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The Not-So-Free Market for Clean Energy Technology

by Michael Levi
January 20, 2011

The New York Times “Room for Debate” asked seven smart experts whether the United States can compete with China on green technology. Their responses, published yesterday, are well worth reading. I worry, though, that they reflect a peculiar, and increasingly unproductive, debate.

The four participants who aren’t academic economists all offer some variation on the claim that green energy can be a central driver of economic growth, and that the United States thus needs a green industrial strategy. I’ve explained on many occasions why I’m skeptical of both assertions. Green technology is important, but there isn’t compelling evidence that it will have big direct consequences for economic growth.

I suspect that’s what motivated the three academic economists who were invited to contribute to all offer variations on a similar theme in response: in a free market, countries specialize in areas where they have comparative advantage; as a result, everyone wins. If China’s gaining market share in certain technologies, they argue, that’s ultimately good for all.

Here’s the massive problem with that: The global economy is nowhere close to being a free market. Barriers to trade and investment abound. Governments frequently use their power to promote favored firms and discriminate against others. The current situation isn’t the consequence of the free market. Saying “the free market works” is no way to defend it.

I have a new article up at Foreign Policy that comes to more mixed conclusions. The central point of my piece is that we ought to stop freaking out so much about supposed Chinese strength in clean energy. Like the academic economists in the New York Times debate, I’m sensitive to the fact that a lot of cleantech migration to China is the result of genuine comparative advantage, and thus doesn’t deserve to be demonized. But I also argue that that’s not the whole picture: in some cases, the shift is the result of anticompetitive Chinese policies that are anything but economically beneficial for the world. That’s not the sort of behavior that should be supported or ignored in the name of free market sensibilities.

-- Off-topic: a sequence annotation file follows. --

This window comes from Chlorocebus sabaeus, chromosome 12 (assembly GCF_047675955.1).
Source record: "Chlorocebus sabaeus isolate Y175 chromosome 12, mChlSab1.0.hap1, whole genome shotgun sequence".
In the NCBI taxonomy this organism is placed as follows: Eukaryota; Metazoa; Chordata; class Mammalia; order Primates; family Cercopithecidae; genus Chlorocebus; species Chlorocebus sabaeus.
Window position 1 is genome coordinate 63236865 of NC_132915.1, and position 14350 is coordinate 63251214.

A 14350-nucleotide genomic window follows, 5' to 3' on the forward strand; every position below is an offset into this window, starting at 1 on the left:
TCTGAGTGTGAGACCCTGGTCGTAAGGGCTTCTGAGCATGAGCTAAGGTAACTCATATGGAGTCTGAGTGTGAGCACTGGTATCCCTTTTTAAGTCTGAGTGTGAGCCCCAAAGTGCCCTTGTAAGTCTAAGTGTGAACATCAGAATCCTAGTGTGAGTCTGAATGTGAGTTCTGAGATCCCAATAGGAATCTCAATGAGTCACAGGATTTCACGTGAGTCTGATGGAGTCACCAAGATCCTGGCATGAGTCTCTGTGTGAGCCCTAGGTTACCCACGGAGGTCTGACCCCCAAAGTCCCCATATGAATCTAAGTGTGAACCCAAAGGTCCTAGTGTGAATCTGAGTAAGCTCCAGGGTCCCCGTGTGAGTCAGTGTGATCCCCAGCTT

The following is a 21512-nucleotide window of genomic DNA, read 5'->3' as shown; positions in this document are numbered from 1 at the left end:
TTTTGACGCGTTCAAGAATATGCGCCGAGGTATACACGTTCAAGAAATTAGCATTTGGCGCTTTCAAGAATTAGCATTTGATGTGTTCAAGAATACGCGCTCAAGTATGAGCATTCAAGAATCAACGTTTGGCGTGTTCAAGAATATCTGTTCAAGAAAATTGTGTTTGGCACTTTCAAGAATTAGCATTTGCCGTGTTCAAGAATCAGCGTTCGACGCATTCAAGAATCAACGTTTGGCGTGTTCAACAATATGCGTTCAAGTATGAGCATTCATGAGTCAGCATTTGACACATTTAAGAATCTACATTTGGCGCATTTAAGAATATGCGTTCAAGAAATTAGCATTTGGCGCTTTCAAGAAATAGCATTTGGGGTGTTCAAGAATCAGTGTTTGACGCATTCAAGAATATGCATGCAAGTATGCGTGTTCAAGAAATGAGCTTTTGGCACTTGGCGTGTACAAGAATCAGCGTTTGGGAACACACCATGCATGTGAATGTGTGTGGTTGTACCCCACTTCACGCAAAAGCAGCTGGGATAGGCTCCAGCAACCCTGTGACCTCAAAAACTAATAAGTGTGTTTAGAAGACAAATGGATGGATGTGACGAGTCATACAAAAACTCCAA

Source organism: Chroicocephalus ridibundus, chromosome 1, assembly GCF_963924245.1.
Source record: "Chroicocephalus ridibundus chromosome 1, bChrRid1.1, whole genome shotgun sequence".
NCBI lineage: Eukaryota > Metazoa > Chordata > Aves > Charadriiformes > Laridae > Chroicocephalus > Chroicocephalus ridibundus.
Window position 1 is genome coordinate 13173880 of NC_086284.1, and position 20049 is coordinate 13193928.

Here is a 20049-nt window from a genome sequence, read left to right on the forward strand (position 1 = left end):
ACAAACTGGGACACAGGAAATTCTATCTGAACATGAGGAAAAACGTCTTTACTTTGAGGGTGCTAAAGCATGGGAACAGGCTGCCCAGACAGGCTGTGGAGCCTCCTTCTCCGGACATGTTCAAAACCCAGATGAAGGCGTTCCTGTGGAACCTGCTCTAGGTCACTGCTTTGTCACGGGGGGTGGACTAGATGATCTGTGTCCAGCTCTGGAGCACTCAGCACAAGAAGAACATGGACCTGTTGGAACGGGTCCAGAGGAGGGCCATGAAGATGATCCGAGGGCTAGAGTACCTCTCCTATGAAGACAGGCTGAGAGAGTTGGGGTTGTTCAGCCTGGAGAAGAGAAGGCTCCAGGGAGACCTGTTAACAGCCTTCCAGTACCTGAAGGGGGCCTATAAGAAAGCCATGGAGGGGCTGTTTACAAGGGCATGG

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  • Posted by Jeremy

    Hi Michael,

    I just read your article in Slate and I have a couple questions. You argue that for every unit of green energy produced, there is an equivalent unit of traditional energy that is forgone. Clearly, there is a trade off between the types of energy production and, more importantly, in the kinds of jobs that are created as well.

    I question whether this claim is actually true in a global world where energy demand is continually rising. For example, how exactly do clean energy research jobs in California impact coal exporters in Portland and Washington? How do clean energy patent lawyer jobs impact on traditional energy production jobs? Second, energy demand is continuously growing. So how is it then that “Every unit of energy generated from alternative sources displaces a similar amount generated by traditional means”? If there is continuous growth in demand, we should not see such a one for one trade off.

    [ML: Two points. First, I wouldn’t claim a 1-to-1 tradeoff; there are other effects at work. But yes, these should push in opposite directions. Second, I’m not claiming that more green jobs would mean fewer fossil fuel jobs in an absolute sense; I’m arguing that the result would be fewer fossil fuel jobs than under business as usual.]

  • Posted by Tom Jędryszek POLAND EU

    I think, strategy for save a coal for only production in return for a rechangable or different alternative source. For example wind powerplants and solar powerplants,but different too. Use coal only to prodaction artefact materials prolongue periode exploatation of natural deposite. I think, pressing to the this branche take new workplease and restructure in ocassion sector of enrgy. This can by consider. Minimum tree profits in one action, but reduce emition CO2 and other substances to the atmospheare is possitive direct as growth energy market transformation.

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